tech-toolchain archive

[Date Prev][Date Next][Thread Prev][Thread Next][Date Index][Thread Index][Old Index]

Re: Incorrect demangling

>> It looks as though anything that performs demangling should have
>> some way other than the symbol name of figuring out whether the
>> symbol came from C++, so that it is not tripped up by valid C
>> symbols that happen to mean something special when viewed as C++
>> symbols.
> It can't.

Sure it can.  There are at least two ways of doing it.

> Just look at the history of C++ and the way it has always been
> implemented.

"It's always been done this way, therefore it must always be done this
way"?  I sure hope that's not what you mean here, but it's what it
sounds like.  While I don't actually know, I also suspect that there's
more variety in existence than you credit.  A few very common
implementations != all implementations, in most cases.

> On most systems it is simply not possible to use non-C-compatible
> identifiers as result of the mangling, because the assembler or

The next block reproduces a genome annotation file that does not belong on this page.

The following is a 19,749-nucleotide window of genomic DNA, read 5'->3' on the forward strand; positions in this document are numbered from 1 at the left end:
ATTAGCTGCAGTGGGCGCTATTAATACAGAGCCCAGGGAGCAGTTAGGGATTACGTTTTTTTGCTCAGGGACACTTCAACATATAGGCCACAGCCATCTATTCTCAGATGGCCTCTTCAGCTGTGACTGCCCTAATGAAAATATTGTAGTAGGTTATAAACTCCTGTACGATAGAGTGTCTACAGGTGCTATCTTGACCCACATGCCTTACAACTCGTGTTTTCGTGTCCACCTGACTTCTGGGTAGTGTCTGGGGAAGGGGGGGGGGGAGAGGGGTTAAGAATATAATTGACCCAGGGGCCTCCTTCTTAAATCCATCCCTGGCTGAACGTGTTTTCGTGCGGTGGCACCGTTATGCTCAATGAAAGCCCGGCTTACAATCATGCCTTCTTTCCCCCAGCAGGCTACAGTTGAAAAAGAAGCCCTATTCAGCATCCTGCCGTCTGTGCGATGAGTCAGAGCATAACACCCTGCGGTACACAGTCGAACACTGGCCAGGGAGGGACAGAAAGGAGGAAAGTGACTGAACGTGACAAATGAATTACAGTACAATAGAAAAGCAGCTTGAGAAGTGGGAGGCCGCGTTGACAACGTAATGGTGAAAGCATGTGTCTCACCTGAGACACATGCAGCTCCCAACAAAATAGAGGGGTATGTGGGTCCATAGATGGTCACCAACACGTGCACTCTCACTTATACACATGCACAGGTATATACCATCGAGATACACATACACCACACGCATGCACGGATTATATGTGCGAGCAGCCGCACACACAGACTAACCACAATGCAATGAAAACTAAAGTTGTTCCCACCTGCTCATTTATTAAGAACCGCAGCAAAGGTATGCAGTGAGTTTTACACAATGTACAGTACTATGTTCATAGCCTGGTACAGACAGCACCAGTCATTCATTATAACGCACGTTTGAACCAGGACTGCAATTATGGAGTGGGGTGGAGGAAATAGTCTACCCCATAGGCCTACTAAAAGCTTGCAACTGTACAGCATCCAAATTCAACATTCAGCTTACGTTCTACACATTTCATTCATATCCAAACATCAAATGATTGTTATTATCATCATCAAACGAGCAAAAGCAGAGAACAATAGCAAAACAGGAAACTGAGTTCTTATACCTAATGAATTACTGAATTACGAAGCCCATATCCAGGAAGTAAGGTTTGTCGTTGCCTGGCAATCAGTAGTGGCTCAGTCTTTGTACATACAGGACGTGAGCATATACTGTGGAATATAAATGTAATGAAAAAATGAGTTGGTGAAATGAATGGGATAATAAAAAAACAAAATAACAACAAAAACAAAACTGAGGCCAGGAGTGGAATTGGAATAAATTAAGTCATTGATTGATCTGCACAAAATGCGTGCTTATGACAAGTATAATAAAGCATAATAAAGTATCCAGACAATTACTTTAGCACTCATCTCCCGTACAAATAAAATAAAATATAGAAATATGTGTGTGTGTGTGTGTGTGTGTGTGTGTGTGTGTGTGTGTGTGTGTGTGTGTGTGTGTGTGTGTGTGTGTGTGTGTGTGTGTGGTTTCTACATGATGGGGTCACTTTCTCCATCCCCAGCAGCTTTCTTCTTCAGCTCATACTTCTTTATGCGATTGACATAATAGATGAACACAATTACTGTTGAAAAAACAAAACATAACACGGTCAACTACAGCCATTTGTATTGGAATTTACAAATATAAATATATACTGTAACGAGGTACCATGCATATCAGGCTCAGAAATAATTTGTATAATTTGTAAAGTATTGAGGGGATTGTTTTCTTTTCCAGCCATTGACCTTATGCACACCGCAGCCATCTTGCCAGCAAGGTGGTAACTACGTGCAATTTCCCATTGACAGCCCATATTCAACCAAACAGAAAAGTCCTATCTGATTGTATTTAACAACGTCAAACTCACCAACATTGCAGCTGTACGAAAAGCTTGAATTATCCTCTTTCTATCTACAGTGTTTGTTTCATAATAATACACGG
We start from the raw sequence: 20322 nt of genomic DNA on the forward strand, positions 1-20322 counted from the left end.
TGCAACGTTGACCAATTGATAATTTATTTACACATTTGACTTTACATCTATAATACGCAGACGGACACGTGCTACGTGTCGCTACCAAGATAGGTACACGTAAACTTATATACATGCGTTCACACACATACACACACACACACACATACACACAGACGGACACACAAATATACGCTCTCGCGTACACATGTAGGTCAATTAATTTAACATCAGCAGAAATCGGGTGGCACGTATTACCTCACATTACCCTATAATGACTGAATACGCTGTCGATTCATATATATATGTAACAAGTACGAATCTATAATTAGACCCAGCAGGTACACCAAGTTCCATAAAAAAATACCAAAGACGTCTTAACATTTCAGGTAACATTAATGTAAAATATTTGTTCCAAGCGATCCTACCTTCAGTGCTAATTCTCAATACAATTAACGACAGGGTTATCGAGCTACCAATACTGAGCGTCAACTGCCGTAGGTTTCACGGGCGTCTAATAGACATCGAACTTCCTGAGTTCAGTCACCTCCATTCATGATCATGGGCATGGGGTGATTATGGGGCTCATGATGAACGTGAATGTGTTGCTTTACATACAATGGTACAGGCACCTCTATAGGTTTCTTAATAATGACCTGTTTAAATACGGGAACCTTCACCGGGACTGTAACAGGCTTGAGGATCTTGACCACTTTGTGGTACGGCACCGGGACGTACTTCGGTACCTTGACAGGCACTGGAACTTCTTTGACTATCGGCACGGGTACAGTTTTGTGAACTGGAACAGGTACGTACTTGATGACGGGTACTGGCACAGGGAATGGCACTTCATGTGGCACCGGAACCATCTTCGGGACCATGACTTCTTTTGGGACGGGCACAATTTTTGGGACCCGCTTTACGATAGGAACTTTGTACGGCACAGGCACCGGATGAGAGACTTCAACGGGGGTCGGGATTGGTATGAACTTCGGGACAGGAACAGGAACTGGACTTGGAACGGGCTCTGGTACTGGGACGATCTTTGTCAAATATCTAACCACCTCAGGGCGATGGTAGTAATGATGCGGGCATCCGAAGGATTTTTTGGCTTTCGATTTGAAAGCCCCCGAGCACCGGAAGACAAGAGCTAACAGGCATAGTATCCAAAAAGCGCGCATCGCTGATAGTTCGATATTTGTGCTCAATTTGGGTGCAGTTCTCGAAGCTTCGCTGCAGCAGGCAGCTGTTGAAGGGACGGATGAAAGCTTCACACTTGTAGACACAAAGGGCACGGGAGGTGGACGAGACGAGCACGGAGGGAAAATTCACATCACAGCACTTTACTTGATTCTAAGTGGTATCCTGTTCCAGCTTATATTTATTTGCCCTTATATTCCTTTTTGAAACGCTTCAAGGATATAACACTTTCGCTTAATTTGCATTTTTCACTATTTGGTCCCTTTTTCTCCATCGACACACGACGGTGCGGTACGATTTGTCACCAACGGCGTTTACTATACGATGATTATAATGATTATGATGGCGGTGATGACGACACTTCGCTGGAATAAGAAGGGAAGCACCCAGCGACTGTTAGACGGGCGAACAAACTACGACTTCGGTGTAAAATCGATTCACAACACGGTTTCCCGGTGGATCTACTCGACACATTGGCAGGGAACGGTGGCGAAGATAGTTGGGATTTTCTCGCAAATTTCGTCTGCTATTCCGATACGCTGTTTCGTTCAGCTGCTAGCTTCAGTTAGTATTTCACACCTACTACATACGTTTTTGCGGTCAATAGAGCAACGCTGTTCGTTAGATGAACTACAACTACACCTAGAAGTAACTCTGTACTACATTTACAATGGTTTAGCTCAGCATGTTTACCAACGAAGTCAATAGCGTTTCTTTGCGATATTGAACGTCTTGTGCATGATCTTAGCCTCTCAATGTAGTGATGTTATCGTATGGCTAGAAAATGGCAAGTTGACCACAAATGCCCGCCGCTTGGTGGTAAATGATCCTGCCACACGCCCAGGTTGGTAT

> linker would reject them.

Even if true, this means "it can't be done using the legacy assembler
and linker", not "it can't be done".

I also suspect it's often not true.  Many, possibly even most,
assemblers and linkers allow dots in symbols; using .. instead of __
would completely fix the C-vs-mangled-C++ issue.  (So would extending
the symbol table entry with a bit somewhere that says "this is a
mangled C++ symbol", though that one requires changing more things that
deal with symbols.  Those are the two ways I mentioned above.)

> There is no bug here.

There most certainly is.  How fixable it is is a separate issue.

> Newer ld defaults to mangling off again.

Well, that'll just change the bug; now it'll report C++ symbols under
their mangled names.  (It'll bother me personally less, but that
doesn't mean it's fixed.)

> It is purely cosmetic anyway.

True.  So?  I don't think I ever called it anything else.

> If you want to use C and C++ in the same program, you either *depend*
> on being able to create functions that can be used from C++
> (including overloading etc)

Isn't that what `extern "C" { ... }' is for?  (I don't really know C++,
but I've seen enough to pick up on something like that.)

> or you will get a linker complain about redefinition on accidental
> matches.

That's another manifestation of the bug, though it's not one I ran into
personally.  I think I even mentioned it early in this thread.

/~\ The ASCII                             Mouse
\ / Ribbon Campaign
 X  Against HTML      
/ \ Email!           7D C8 61 52 5D E7 2D 39  4E F1 31 3E E8 B3 27 4B

Home | Main Index | Thread Index | Old Index